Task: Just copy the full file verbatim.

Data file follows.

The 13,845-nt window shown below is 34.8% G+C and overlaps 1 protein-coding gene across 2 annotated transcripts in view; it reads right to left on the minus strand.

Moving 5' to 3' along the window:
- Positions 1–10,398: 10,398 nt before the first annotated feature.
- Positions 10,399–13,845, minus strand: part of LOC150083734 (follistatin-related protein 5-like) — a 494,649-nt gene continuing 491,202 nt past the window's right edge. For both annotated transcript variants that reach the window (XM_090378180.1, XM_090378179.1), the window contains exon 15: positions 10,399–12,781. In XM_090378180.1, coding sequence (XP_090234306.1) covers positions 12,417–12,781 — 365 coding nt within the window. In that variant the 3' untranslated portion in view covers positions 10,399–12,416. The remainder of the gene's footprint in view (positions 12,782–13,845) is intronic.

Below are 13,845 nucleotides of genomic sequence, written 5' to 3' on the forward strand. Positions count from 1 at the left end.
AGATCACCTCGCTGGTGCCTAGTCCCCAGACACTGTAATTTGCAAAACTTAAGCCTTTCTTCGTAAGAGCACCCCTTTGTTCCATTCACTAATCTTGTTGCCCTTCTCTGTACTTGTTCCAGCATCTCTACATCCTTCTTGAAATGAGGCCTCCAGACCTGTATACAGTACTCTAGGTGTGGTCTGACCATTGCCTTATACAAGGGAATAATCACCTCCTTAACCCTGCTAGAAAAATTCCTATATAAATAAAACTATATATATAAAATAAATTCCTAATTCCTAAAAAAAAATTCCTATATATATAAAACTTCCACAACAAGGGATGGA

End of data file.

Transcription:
The 13,845-nt window shown below is 34.8% G+C and overlaps 1 protein-coding gene across 2 annotated transcripts in view; it reads right to left on the minus strand.

Moving 5' to 3' along the window:
- Positions 1–10,398: 10,398 nt before the first annotated feature.
- Positions 10,399–13,845, minus strand: part of LOC150083734 (follistatin-related protein 5-like) — a 494,649-nt gene continuing 491,202 nt past the window's right edge. For both annotated transcript variants that reach the window (XM_090378180.1, XM_090378179.1), the window contains exon 15: positions 10,399–12,781. In XM_090378180.1, coding sequence (XP_090234306.1) covers positions 12,417–12,781 — 365 coding nt within the window. In that variant the 3' untranslated portion in view covers positions 10,399–12,416. The remainder of the gene's footprint in view (positions 12,782–13,845) is intronic.

Below are 13,845 nucleotides of genomic sequence, written 5' to 3' on the forward strand. Positions count from 1 at the left end.
AGATCACCTCGCTGGTGCCTAGTCCCCAGACACTGTAATTTGCAAAACTTAAGCCTTTCTTCGTAAGAGCACCCCTTTGTTCCATTCACTAATCTTGTTGCCCTTCTCTGTACTTGTTCCAGCATCTCTACATCCTTCTTGAAATGAGGCCTCCAGACCTGTATACAGTACTCTAGGTGTGGTCTGACCATTGCCTTATACAAGGGAATAATCACCTCCTTAACCCTGCTAGAAAAATTCCTATATAAATAAAACTATATATATAAAATAAATTCCTAATTCCTAAAAAAAAATTCCTATATATATAAAACTTCCACAACAAGGGATGGA